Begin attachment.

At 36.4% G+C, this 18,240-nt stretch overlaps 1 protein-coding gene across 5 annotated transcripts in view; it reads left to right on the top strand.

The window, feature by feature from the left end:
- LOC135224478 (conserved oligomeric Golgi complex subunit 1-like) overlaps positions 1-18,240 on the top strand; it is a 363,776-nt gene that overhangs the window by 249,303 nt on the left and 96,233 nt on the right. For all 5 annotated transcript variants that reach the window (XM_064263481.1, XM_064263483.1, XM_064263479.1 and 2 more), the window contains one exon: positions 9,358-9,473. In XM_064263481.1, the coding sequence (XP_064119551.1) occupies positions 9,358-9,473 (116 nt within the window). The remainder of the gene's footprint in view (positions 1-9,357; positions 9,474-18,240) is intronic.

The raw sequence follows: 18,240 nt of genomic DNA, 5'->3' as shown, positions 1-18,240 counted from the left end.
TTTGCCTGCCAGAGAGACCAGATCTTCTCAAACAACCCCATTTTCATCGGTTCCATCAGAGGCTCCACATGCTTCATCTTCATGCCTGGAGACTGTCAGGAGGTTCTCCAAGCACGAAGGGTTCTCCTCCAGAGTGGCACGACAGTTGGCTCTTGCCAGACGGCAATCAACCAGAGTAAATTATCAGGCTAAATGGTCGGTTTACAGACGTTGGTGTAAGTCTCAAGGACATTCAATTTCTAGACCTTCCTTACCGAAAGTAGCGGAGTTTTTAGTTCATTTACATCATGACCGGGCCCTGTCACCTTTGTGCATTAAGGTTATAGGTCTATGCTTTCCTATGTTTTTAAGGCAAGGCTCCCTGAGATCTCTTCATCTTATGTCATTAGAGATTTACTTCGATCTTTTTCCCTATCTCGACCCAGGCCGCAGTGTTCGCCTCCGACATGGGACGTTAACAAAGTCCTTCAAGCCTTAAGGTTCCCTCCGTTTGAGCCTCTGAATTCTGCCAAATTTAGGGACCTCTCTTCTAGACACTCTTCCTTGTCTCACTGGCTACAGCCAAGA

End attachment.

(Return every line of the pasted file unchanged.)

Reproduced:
At 36.4% G+C, this 18,240-nt stretch overlaps 1 protein-coding gene across 5 annotated transcripts in view; it reads left to right on the top strand.

The window, feature by feature from the left end:
- LOC135224478 (conserved oligomeric Golgi complex subunit 1-like) overlaps positions 1-18,240 on the top strand; it is a 363,776-nt gene that overhangs the window by 249,303 nt on the left and 96,233 nt on the right. For all 5 annotated transcript variants that reach the window (XM_064263481.1, XM_064263483.1, XM_064263479.1 and 2 more), the window contains one exon: positions 9,358-9,473. In XM_064263481.1, the coding sequence (XP_064119551.1) occupies positions 9,358-9,473 (116 nt within the window). The remainder of the gene's footprint in view (positions 1-9,357; positions 9,474-18,240) is intronic.

The raw sequence follows: 18,240 nt of genomic DNA, 5'->3' as shown, positions 1-18,240 counted from the left end.
TTTGCCTGCCAGAGAGACCAGATCTTCTCAAACAACCCCATTTTCATCGGTTCCATCAGAGGCTCCACATGCTTCATCTTCATGCCTGGAGACTGTCAGGAGGTTCTCCAAGCACGAAGGGTTCTCCTCCAGAGTGGCACGACAGTTGGCTCTTGCCAGACGGCAATCAACCAGAGTAAATTATCAGGCTAAATGGTCGGTTTACAGACGTTGGTGTAAGTCTCAAGGACATTCAATTTCTAGACCTTCCTTACCGAAAGTAGCGGAGTTTTTAGTTCATTTACATCATGACCGGGCCCTGTCACCTTTGTGCATTAAGGTTATAGGTCTATGCTTTCCTATGTTTTTAAGGCAAGGCTCCCTGAGATCTCTTCATCTTATGTCATTAGAGATTTACTTCGATCTTTTTCCCTATCTCGACCCAGGCCGCAGTGTTCGCCTCCGACATGGGACGTTAACAAAGTCCTTCAAGCCTTAAGGTTCCCTCCGTTTGAGCCTCTGAATTCTGCCAAATTTAGGGACCTCTCTTCTAGACACTCTTCCTTGTCTCACTGGCTACAGCCAAGA